Appellate Law, Criminal Defense, Criminal Appeals & Criminal Appellate Review and Post Conviction Relief in Florida Courts, Federal District Courts and the 11th Circuit for Criminal Attorneys, Criminal Lawyers & Appellate Lawyers
I may have used a lot of acronyms in the title, but I bet I’ve got your attention, right? It’s Wednesday, which is opinion day in Florida’s 4th DCA. Although most of the opinions in the criminal appeals were in favor of the State, I came across one that’s worth a quick note.
In Cosme v. State, 4D09-1650 and 4D09-1652, the Court reversed a sentence imposed after the defendant was found guilty of violating his probation. Although Cosme had been given the benefit of a YO sentence when he was originally sentenced, after finding him guilty of the VOP, the trial judge revoked his probation and sentenced him to concurrent life sentences on all 3 counts. In so doing, the trial judge apparently listened to the statement of the ASA, who informed the judge that she could sentence Cosme to the maximum sentence of life, “without the constraints of the criminal punishment code.” Slip op., pg. 1.
After Cosme was sentenced, the ASA prepared a scoresheet, showing that Cosme’s lowest permissible sentence was 12.25 years, and handed it to the trial judge. The judge then told the ASA to note on the scoresheet that the Guidelines weren’t applicable because Cosme was originally sentenced as a YO. The trial judge signed the scoresheet, and the case eventually came up on appeal to the 4th DCA.
Notwithstanding the fact that Cosme and his counsel failed to object, the 4th DCA nevertheless reversed because the trial judge pronounced the sentence before being provided a scoresheet, and because both the ASA and the judge stated that the guidelines were not applicable when in fact they were. Slip op., pg. 2. Although the 4th DCA acknowledged that the 6- year cap doesn’t apply to a YO sentence imposed following a substantive VOP, the Court emphasized that reversal was required in Cosme’s case because the record did not conclusively show that the same sentences would have been imposed had the trial judge considered a correct scoresheet before imposing sentence.
Of note, Cosme’s case originates in Broward County. For those of you who practice in Broward, you may want to be on the lookout for this type of sentencing issue the next time you’re representing someone who had been given a YO sentence and then gets charged with violating his or her probation. If the judge fails to consider a properly completed scoresheet before imposing sentence, you may have a good basis for appeal pursuant to Cosme.
This is one of the craziest things I have seen a Judge do in a long time. And I can say, after having been a prosecutor there, that this kind of stuff only happens in Broward County.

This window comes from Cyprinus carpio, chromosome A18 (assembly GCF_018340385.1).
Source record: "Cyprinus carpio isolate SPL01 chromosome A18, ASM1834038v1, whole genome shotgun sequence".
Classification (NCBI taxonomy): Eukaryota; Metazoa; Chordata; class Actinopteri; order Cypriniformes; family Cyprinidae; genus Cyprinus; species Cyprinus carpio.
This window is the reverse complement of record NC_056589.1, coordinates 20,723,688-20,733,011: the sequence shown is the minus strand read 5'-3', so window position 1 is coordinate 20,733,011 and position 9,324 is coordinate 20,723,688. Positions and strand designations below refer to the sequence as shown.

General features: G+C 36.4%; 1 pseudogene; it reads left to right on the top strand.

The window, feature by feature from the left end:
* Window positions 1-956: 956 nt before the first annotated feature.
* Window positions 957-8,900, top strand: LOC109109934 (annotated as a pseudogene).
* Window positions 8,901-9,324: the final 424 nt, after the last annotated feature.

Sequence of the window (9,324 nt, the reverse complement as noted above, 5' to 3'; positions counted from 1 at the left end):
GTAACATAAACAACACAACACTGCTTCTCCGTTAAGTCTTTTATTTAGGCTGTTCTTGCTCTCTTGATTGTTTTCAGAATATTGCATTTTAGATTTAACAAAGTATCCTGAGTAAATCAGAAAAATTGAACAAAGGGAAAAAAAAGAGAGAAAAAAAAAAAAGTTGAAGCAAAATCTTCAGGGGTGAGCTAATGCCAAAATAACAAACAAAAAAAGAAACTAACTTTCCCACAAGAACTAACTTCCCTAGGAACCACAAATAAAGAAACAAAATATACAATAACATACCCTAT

I saw the report on CNN HLN this morning, but NBC Miami has the video here. After Joseph Bray was arrested for domestic violence by Plantation Police, he was brought before Judge John “Jay” Hurley for his first appearance. Although bonds are normally entered at first appearance hearings, Judge Hurley deviated from the standard procedures and instead ordered Mr. Bray, in lieu of bond, to buy his wife, Sonja, a card, followed by dinner at Red Lobster and bowling. Judge Hurley thought the order was appropriate because the domestic violence arrest stemmed from the fact that Mr. Bray forgot to wish Sonja a happy birthday, Mr. Bray’s apparent lack of criminal history, and because Sonja, who is heard on tape, said she wanted Mr. Bray to come home.
I am really torn about this. On the one hand, sometimes Judges need to be free to craft sentences or orders to fit the circumstances of criminal cases. And the criminal defense lawyer in me believes that people charged with a crime should not be punished unnecessarily, especially if there are mitigating circumstances. On the other hand, as a woman, I find it unsettling that a Judge would laugh off the whole incident, and think that dinner and bowling would fix this. Ok, I know that the Judge did mention counseling on the tape also, but come on. Can a card, dinner and bowling really make up for the fact that the man’s hands were wrapped around his wife’s neck? Instead of getting cute, I tend to think that the Judge should have just ordered Mr. Bray to post bond like everyone else.
Yes, that’s right. The Attorney General of Mississippi called out-going Governor Haley Barbour Boss Hogg! (I’m probably dating myself here, but many of you might remember that weasel in the white suit from the Dukes of Hazzard show back in the day). Well, now CNN reports that the Mississippi Attorney General has vowed to chase down all the “pardoned” people and return them back to prison. Never mind the fact that the releasees may not have committed any new crimes (at least not yet). All I can say is that this is even more crazy than any of the stuff that happens in Broward County!